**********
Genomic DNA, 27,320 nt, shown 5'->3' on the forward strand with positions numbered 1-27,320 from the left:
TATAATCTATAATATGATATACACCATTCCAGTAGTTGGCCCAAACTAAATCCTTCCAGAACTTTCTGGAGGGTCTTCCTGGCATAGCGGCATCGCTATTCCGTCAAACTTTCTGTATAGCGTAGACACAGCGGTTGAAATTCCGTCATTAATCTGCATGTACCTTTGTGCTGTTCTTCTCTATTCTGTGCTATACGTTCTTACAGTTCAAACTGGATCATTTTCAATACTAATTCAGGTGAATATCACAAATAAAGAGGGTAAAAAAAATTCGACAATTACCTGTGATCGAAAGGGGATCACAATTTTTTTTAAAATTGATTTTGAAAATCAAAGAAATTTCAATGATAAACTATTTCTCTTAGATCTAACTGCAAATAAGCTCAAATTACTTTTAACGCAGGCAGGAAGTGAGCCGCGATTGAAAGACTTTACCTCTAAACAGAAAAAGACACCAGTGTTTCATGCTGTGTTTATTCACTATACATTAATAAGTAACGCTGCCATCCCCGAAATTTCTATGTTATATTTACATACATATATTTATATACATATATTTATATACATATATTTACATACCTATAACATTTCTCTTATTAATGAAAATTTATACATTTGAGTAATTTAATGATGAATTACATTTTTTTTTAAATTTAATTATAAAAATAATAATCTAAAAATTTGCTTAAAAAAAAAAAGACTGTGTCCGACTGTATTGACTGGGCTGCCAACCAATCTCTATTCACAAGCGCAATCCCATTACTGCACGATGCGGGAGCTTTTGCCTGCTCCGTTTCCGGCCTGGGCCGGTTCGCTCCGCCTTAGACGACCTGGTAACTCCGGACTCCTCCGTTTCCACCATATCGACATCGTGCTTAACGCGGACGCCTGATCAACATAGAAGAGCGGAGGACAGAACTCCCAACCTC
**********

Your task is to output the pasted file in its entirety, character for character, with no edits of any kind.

Genomic DNA, 27,320 nt, shown 5'->3' on the forward strand with positions numbered 1-27,320 from the left:
TATAATCTATAATATGATATACACCATTCCAGTAGTTGGCCCAAACTAAATCCTTCCAGAACTTTCTGGAGGGTCTTCCTGGCATAGCGGCATCGCTATTCCGTCAAACTTTCTGTATAGCGTAGACACAGCGGTTGAAATTCCGTCATTAATCTGCATGTACCTTTGTGCTGTTCTTCTCTATTCTGTGCTATACGTTCTTACAGTTCAAACTGGATCATTTTCAATACTAATTCAGGTGAATATCACAAATAAAGAGGGTAAAAAAAATTCGACAATTACCTGTGATCGAAAGGGGATCACAATTTTTTTTAAAATTGATTTTGAAAATCAAAGAAATTTCAATGATAAACTATTTCTCTTAGATCTAACTGCAAATAAGCTCAAATTACTTTTAACGCAGGCAGGAAGTGAGCCGCGATTGAAAGACTTTACCTCTAAACAGAAAAAGACACCAGTGTTTCATGCTGTGTTTATTCACTATACATTAATAAGTAACGCTGCCATCCCCGAAATTTCTATGTTATATTTACATACATATATTTATATACATATATTTATATACATATATTTACATACCTATAACATTTCTCTTATTAATGAAAATTTATACATTTGAGTAATTTAATGATGAATTACATTTTTTTTTAAATTTAATTATAAAAATAATAATCTAAAAATTTGCTTAAAAAAAAAAAGACTGTGTCCGACTGTATTGACTGGGCTGCCAACCAATCTCTATTCACAAGCGCAATCCCATTACTGCACGATGCGGGAGCTTTTGCCTGCTCCGTTTCCGGCCTGGGCCGGTTCGCTCCGCCTTAGACGACCTGGTAACTCCGGACTCCTCCGTTTCCACCATATCGACATCGTGCTTAACGCGGACGCCTGATCAACATAGAAGAGCGGAGGACAGAACTCCCAACCTC